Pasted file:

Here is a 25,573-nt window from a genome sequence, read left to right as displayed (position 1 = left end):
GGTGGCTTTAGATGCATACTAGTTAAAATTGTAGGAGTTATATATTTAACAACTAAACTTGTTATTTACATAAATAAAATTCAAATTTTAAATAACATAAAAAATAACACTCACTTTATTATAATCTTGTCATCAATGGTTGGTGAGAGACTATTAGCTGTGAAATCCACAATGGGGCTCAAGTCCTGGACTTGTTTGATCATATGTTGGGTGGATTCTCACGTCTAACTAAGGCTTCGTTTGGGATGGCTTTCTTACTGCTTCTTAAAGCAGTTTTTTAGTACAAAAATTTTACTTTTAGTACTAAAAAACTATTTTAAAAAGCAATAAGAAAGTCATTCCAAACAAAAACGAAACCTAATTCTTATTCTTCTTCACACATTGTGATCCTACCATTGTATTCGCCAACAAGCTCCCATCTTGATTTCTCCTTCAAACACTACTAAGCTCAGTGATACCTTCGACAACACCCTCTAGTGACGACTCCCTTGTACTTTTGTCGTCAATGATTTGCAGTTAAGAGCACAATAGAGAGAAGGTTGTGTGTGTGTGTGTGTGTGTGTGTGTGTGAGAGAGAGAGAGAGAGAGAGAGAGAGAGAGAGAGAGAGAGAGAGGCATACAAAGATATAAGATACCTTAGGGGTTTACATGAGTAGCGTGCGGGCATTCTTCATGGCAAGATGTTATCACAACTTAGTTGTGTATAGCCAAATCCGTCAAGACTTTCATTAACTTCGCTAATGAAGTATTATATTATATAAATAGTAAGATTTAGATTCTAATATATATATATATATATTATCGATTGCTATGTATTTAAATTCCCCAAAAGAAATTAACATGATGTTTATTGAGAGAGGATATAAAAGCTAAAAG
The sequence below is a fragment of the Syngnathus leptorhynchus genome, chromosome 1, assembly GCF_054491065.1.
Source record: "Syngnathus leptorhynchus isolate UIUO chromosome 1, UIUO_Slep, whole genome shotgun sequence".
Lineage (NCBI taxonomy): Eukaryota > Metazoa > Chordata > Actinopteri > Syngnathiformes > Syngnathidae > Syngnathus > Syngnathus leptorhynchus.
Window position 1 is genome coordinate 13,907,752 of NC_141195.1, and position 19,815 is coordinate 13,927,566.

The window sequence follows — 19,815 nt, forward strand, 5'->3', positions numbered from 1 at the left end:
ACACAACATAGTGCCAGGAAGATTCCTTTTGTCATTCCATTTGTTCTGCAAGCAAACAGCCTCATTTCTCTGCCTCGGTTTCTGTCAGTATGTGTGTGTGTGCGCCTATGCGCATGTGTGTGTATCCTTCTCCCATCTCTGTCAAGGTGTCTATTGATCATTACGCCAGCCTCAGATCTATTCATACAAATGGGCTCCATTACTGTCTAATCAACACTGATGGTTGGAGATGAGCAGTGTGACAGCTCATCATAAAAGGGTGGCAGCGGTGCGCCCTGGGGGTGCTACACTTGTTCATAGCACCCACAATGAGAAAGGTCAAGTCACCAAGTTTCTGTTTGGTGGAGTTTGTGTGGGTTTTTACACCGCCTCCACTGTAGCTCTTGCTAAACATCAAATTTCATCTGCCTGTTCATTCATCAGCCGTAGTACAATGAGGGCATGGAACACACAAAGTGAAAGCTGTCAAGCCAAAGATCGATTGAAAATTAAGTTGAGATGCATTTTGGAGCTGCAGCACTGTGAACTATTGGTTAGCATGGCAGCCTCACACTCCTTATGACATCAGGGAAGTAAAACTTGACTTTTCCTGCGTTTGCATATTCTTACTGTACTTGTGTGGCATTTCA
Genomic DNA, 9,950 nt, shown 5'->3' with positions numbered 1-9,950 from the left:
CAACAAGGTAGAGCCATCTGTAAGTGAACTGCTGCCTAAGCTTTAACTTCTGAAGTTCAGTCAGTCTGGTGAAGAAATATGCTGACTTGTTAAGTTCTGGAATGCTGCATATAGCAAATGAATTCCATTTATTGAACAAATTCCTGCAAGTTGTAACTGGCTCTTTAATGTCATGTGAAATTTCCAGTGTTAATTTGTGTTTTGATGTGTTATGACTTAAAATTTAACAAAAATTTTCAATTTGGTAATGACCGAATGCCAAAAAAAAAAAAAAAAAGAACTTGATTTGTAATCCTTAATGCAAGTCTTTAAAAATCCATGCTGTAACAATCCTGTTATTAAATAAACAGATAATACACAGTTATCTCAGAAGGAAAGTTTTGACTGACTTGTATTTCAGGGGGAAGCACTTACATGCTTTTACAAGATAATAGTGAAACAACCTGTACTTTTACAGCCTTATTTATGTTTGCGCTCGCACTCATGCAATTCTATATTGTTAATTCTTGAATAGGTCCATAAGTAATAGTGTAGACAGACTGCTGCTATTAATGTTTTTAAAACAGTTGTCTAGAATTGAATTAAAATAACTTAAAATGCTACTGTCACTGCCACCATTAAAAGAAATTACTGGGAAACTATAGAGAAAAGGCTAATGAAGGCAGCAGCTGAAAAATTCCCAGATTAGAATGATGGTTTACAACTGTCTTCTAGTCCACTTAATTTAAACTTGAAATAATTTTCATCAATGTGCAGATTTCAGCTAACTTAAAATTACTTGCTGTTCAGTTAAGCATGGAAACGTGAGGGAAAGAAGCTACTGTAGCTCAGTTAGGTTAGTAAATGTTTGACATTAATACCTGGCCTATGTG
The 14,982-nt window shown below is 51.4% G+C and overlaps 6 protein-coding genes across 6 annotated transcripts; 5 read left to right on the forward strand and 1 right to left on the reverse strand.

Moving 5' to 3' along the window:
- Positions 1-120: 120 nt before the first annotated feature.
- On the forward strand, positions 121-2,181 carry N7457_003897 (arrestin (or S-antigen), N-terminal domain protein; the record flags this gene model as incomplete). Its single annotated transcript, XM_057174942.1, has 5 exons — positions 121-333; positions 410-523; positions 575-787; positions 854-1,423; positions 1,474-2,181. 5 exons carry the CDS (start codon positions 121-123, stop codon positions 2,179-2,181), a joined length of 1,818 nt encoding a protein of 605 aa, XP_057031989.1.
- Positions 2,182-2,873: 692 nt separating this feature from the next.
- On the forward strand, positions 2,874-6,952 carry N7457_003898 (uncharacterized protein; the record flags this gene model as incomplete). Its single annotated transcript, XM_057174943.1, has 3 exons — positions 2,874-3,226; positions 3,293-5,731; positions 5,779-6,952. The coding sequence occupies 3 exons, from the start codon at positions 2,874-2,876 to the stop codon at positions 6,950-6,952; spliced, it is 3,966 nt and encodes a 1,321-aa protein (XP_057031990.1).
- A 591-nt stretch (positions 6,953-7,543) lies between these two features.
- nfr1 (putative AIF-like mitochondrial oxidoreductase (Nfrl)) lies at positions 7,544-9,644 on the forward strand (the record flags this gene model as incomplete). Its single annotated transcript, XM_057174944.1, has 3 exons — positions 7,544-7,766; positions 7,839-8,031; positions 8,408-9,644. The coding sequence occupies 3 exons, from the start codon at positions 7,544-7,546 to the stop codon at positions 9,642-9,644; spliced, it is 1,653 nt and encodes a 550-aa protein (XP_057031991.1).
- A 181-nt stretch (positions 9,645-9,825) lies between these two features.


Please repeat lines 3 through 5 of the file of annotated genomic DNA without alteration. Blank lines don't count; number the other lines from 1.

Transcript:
The sequence below is a fragment of the Syngnathus leptorhynchus genome, chromosome 1, assembly GCF_054491065.1.
Source record: "Syngnathus leptorhynchus isolate UIUO chromosome 1, UIUO_Slep, whole genome shotgun sequence".
Lineage (NCBI taxonomy): Eukaryota > Metazoa > Chordata > Actinopteri > Syngnathiformes > Syngnathidae > Syngnathus > Syngnathus leptorhynchus.